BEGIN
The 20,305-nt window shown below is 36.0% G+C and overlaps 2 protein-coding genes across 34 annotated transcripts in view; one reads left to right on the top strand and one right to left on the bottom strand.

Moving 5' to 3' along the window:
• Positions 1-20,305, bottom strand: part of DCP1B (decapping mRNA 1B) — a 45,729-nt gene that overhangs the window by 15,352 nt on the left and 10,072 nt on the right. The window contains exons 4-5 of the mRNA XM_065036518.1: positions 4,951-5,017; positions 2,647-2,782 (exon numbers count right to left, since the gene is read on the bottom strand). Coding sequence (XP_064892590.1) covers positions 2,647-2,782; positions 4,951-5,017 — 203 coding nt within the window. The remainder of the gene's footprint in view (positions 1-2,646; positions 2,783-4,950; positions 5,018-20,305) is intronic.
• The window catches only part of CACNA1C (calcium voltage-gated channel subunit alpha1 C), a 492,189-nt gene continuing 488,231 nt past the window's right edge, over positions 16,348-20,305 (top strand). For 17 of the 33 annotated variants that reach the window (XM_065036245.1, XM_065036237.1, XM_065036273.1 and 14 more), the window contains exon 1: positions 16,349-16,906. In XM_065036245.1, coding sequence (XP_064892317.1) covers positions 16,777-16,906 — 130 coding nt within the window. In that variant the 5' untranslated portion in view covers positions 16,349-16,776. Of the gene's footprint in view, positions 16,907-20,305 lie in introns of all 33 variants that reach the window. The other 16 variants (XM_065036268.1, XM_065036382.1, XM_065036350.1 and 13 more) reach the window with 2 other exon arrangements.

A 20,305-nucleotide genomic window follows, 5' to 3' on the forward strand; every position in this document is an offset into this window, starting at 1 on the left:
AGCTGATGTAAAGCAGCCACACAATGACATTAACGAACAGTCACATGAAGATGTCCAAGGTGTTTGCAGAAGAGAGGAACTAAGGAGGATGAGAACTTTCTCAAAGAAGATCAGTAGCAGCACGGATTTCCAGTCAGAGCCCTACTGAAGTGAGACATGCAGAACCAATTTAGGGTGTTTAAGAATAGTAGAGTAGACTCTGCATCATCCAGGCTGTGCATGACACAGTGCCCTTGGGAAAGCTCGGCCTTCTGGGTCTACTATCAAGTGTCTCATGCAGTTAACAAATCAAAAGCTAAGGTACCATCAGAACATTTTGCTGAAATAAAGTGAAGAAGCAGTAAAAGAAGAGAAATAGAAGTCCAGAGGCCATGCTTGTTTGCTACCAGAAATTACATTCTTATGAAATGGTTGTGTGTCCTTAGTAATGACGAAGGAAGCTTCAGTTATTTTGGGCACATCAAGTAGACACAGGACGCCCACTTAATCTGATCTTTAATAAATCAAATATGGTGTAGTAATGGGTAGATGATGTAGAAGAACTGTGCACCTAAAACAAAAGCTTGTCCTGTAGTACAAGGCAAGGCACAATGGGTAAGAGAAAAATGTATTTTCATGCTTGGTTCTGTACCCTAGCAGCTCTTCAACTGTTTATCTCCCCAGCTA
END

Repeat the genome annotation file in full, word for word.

The 20,305-nt window shown below is 36.0% G+C and overlaps 2 protein-coding genes across 34 annotated transcripts in view; one reads left to right on the top strand and one right to left on the bottom strand.

Moving 5' to 3' along the window:
• Positions 1-20,305, bottom strand: part of DCP1B (decapping mRNA 1B) — a 45,729-nt gene that overhangs the window by 15,352 nt on the left and 10,072 nt on the right. The window contains exons 4-5 of the mRNA XM_065036518.1: positions 4,951-5,017; positions 2,647-2,782 (exon numbers count right to left, since the gene is read on the bottom strand). Coding sequence (XP_064892590.1) covers positions 2,647-2,782; positions 4,951-5,017 — 203 coding nt within the window. The remainder of the gene's footprint in view (positions 1-2,646; positions 2,783-4,950; positions 5,018-20,305) is intronic.
• The window catches only part of CACNA1C (calcium voltage-gated channel subunit alpha1 C), a 492,189-nt gene continuing 488,231 nt past the window's right edge, over positions 16,348-20,305 (top strand). For 17 of the 33 annotated variants that reach the window (XM_065036245.1, XM_065036237.1, XM_065036273.1 and 14 more), the window contains exon 1: positions 16,349-16,906. In XM_065036245.1, coding sequence (XP_064892317.1) covers positions 16,777-16,906 — 130 coding nt within the window. In that variant the 5' untranslated portion in view covers positions 16,349-16,776. Of the gene's footprint in view, positions 16,907-20,305 lie in introns of all 33 variants that reach the window. The other 16 variants (XM_065036268.1, XM_065036382.1, XM_065036350.1 and 13 more) reach the window with 2 other exon arrangements.

A 20,305-nucleotide genomic window follows, 5' to 3' on the forward strand; every position in this document is an offset into this window, starting at 1 on the left:
AGCTGATGTAAAGCAGCCACACAATGACATTAACGAACAGTCACATGAAGATGTCCAAGGTGTTTGCAGAAGAGAGGAACTAAGGAGGATGAGAACTTTCTCAAAGAAGATCAGTAGCAGCACGGATTTCCAGTCAGAGCCCTACTGAAGTGAGACATGCAGAACCAATTTAGGGTGTTTAAGAATAGTAGAGTAGACTCTGCATCATCCAGGCTGTGCATGACACAGTGCCCTTGGGAAAGCTCGGCCTTCTGGGTCTACTATCAAGTGTCTCATGCAGTTAACAAATCAAAAGCTAAGGTACCATCAGAACATTTTGCTGAAATAAAGTGAAGAAGCAGTAAAAGAAGAGAAATAGAAGTCCAGAGGCCATGCTTGTTTGCTACCAGAAATTACATTCTTATGAAATGGTTGTGTGTCCTTAGTAATGACGAAGGAAGCTTCAGTTATTTTGGGCACATCAAGTAGACACAGGACGCCCACTTAATCTGATCTTTAATAAATCAAATATGGTGTAGTAATGGGTAGATGATGTAGAAGAACTGTGCACCTAAAACAAAAGCTTGTCCTGTAGTACAAGGCAAGGCACAATGGGTAAGAGAAAAATGTATTTTCATGCTTGGTTCTGTACCCTAGCAGCTCTTCAACTGTTTATCTCCCCAGCTA